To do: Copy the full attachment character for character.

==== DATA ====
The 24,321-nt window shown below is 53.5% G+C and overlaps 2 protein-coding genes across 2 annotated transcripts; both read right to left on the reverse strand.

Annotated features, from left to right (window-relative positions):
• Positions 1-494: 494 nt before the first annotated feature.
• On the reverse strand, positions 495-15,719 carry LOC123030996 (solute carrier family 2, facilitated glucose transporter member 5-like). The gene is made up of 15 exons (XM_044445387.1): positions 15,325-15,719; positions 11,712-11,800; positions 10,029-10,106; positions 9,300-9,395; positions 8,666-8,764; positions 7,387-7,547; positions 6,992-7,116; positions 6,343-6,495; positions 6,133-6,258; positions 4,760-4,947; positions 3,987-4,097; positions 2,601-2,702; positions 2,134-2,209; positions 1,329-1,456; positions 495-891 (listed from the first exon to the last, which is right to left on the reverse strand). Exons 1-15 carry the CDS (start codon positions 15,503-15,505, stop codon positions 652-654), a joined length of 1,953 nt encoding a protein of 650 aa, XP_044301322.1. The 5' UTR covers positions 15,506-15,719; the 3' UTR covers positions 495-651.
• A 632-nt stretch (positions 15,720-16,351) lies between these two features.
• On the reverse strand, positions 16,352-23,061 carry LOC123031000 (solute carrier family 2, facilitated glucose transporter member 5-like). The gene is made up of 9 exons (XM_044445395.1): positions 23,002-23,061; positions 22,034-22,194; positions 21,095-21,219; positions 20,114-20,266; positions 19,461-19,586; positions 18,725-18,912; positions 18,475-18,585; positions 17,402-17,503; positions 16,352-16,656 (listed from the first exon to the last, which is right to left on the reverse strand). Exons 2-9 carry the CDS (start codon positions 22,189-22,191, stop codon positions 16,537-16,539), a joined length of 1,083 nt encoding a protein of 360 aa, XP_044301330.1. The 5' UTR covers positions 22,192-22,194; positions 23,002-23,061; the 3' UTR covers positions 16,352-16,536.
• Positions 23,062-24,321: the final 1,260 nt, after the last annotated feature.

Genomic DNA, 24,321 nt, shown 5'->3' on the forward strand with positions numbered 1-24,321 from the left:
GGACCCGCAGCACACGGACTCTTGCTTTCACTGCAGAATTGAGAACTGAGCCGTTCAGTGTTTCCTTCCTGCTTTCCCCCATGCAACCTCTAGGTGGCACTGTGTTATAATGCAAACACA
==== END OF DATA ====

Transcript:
The 24,321-nt window shown below is 53.5% G+C and overlaps 2 protein-coding genes across 2 annotated transcripts; both read right to left on the reverse strand.

Annotated features, from left to right (window-relative positions):
• Positions 1-494: 494 nt before the first annotated feature.
• On the reverse strand, positions 495-15,719 carry LOC123030996 (solute carrier family 2, facilitated glucose transporter member 5-like). The gene is made up of 15 exons (XM_044445387.1): positions 15,325-15,719; positions 11,712-11,800; positions 10,029-10,106; positions 9,300-9,395; positions 8,666-8,764; positions 7,387-7,547; positions 6,992-7,116; positions 6,343-6,495; positions 6,133-6,258; positions 4,760-4,947; positions 3,987-4,097; positions 2,601-2,702; positions 2,134-2,209; positions 1,329-1,456; positions 495-891 (listed from the first exon to the last, which is right to left on the reverse strand). Exons 1-15 carry the CDS (start codon positions 15,503-15,505, stop codon positions 652-654), a joined length of 1,953 nt encoding a protein of 650 aa, XP_044301322.1. The 5' UTR covers positions 15,506-15,719; the 3' UTR covers positions 495-651.
• A 632-nt stretch (positions 15,720-16,351) lies between these two features.
• On the reverse strand, positions 16,352-23,061 carry LOC123031000 (solute carrier family 2, facilitated glucose transporter member 5-like). The gene is made up of 9 exons (XM_044445395.1): positions 23,002-23,061; positions 22,034-22,194; positions 21,095-21,219; positions 20,114-20,266; positions 19,461-19,586; positions 18,725-18,912; positions 18,475-18,585; positions 17,402-17,503; positions 16,352-16,656 (listed from the first exon to the last, which is right to left on the reverse strand). Exons 2-9 carry the CDS (start codon positions 22,189-22,191, stop codon positions 16,537-16,539), a joined length of 1,083 nt encoding a protein of 360 aa, XP_044301330.1. The 5' UTR covers positions 22,192-22,194; positions 23,002-23,061; the 3' UTR covers positions 16,352-16,536.
• Positions 23,062-24,321: the final 1,260 nt, after the last annotated feature.

Genomic DNA, 24,321 nt, shown 5'->3' on the forward strand with positions numbered 1-24,321 from the left:
GGACCCGCAGCACACGGACTCTTGCTTTCACTGCAGAATTGAGAACTGAGCCGTTCAGTGTTTCCTTCCTGCTTTCCCCCATGCAACCTCTAGGTGGCACTGTGTTATAATGCAAACACA